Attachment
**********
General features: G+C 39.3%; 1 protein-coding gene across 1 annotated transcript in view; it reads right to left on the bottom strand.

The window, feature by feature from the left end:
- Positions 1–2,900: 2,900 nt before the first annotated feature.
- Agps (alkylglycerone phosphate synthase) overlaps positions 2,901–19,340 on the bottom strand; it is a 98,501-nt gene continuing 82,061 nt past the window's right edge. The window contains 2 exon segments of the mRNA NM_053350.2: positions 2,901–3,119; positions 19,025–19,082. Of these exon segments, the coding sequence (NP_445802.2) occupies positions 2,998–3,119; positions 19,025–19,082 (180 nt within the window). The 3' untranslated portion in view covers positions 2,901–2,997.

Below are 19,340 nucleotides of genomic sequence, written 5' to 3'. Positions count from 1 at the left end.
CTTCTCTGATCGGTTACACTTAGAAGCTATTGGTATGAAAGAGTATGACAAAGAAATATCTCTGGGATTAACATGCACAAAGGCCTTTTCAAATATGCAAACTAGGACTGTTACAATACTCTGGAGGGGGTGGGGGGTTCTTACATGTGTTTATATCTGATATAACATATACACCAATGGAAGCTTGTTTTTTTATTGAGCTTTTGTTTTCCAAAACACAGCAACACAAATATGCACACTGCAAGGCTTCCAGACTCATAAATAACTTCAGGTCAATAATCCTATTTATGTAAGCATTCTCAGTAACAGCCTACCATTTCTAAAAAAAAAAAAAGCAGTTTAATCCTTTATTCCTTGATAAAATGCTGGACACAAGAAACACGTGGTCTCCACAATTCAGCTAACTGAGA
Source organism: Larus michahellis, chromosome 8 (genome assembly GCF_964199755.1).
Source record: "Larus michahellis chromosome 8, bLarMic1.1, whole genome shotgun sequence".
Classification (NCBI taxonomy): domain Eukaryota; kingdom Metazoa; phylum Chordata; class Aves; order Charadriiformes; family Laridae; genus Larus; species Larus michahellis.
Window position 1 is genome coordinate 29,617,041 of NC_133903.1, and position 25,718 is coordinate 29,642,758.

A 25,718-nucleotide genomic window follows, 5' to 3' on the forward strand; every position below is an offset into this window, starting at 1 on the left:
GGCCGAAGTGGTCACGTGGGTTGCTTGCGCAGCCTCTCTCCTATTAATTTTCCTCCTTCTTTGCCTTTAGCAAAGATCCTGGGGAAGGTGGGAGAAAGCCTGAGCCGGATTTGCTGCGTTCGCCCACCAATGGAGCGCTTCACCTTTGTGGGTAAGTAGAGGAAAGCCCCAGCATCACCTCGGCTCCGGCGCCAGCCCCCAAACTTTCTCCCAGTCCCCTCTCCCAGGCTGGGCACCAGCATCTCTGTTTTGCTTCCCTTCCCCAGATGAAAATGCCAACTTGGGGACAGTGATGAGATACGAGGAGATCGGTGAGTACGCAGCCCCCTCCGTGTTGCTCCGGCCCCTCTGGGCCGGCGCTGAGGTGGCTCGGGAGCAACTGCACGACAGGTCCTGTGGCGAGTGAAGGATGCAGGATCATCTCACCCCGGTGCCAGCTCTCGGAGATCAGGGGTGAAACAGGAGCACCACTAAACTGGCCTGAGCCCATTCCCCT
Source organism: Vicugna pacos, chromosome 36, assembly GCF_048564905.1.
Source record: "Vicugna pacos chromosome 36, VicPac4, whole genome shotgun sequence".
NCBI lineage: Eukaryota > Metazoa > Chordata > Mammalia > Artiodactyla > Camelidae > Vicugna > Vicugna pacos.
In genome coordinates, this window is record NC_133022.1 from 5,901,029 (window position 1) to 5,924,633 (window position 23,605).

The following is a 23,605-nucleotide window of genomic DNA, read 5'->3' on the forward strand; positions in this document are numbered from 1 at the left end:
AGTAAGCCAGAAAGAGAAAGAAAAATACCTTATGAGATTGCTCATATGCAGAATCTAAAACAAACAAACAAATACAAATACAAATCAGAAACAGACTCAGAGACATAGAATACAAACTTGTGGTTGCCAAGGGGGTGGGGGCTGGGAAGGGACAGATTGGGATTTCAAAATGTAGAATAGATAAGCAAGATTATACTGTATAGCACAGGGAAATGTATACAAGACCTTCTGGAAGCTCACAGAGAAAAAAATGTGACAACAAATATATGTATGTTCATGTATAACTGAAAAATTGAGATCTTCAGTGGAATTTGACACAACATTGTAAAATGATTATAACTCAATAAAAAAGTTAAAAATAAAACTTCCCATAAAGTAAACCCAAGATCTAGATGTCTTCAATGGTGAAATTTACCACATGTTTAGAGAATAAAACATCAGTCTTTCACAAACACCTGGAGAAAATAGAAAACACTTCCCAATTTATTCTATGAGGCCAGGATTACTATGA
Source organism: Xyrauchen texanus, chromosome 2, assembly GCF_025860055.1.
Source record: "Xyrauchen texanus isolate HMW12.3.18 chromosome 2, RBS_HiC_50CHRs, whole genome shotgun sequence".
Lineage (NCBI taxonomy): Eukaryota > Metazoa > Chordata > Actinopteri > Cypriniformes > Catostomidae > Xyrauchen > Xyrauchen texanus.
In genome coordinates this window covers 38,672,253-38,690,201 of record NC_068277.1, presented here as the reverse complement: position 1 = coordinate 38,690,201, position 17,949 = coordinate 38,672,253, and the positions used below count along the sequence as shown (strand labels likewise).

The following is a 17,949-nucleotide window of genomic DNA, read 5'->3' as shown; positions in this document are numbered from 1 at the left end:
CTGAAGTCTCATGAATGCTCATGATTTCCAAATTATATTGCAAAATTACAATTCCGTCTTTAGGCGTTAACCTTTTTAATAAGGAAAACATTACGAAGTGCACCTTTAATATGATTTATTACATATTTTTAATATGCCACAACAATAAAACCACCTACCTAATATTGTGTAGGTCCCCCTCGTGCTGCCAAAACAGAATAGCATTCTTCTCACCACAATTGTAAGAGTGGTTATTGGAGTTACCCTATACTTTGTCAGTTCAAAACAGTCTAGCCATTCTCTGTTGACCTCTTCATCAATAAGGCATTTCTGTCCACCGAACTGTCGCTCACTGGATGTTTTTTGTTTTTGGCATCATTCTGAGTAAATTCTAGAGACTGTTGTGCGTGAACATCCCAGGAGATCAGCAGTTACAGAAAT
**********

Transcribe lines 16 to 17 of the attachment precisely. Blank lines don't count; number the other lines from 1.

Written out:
In genome coordinates, this window is record NC_133022.1 from 5,901,029 (window position 1) to 5,924,633 (window position 23,605).

The following is a 23,605-nucleotide window of genomic DNA, read 5'->3' on the forward strand; positions in this document are numbered from 1 at the left end: